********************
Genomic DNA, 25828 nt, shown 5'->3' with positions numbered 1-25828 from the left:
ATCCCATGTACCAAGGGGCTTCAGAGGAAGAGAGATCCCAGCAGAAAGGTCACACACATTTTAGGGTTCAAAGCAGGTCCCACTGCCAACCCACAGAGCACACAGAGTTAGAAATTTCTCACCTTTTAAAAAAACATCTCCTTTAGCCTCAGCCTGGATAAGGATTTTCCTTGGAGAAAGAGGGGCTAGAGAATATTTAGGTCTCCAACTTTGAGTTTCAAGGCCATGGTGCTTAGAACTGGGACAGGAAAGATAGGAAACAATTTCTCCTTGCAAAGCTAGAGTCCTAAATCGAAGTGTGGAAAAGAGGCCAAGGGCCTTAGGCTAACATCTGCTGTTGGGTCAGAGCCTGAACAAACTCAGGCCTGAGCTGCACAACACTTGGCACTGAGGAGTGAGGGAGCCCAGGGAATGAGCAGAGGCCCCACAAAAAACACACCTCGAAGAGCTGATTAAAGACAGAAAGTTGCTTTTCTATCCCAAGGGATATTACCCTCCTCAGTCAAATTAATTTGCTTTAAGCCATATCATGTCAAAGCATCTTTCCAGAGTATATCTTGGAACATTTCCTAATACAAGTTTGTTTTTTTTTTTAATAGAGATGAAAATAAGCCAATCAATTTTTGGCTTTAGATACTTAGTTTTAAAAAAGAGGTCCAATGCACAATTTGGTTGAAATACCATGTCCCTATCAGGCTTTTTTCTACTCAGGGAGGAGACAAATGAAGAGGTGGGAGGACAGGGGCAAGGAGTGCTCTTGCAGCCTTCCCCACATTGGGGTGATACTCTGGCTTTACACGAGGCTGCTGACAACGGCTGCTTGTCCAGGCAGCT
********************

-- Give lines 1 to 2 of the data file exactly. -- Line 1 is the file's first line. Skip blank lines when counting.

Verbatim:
Genomic DNA, 25828 nt, shown 5'->3' with positions numbered 1-25828 from the left:
ATCCCATGTACCAAGGGGCTTCAGAGGAAGAGAGATCCCAGCAGAAAGGTCACACACATTTTAGGGTTCAAAGCAGGTCCCACTGCCAACCCACAGAGCACACAGAGTTAGAAATTTCTCACCTTTTAAAAAAACATCTCCTTTAGCCTCAGCCTGGATAAGGATTTTCCTTGGAGAAAGAGGGGCTAGAGAATATTTAGGTCTCCAACTTTGAGTTTCAAGGCCATGGTGCTTAGAACTGGGACAGGAAAGATAGGAAACAATTTCTCCTTGCAAAGCTAGAGTCCTAAATCGAAGTGTGGAAAAGAGGCCAAGGGCCTTAGGCTAACATCTGCTGTTGGGTCAGAGCCTGAACAAACTCAGGCCTGAGCTGCACAACACTTGGCACTGAGGAGTGAGGGAGCCCAGGGAATGAGCAGAGGCCCCACAAAAAACACACCTCGAAGAGCTGATTAAAGACAGAAAGTTGCTTTTCTATCCCAAGGGATATTACCCTCCTCAGTCAAATTAATTTGCTTTAAGCCATATCATGTCAAAGCATCTTTCCAGAGTATATCTTGGAACATTTCCTAATACAAGTTTGTTTTTTTTTTTAATAGAGATGAAAATAAGCCAATCAATTTTTGGCTTTAGATACTTAGTTTTAAAAAAGAGGTCCAATGCACAATTTGGTTGAAATACCATGTCCCTATCAGGCTTTTTTCTACTCAGGGAGGAGACAAATGAAGAGGTGGGAGGACAGGGGCAAGGAGTGCTCTTGCAGCCTTCCCCACATTGGGGTGATACTCTGGCTTTACACGAGGCTGCTGACAACGGCTGCTTGTCCAGGCAGCT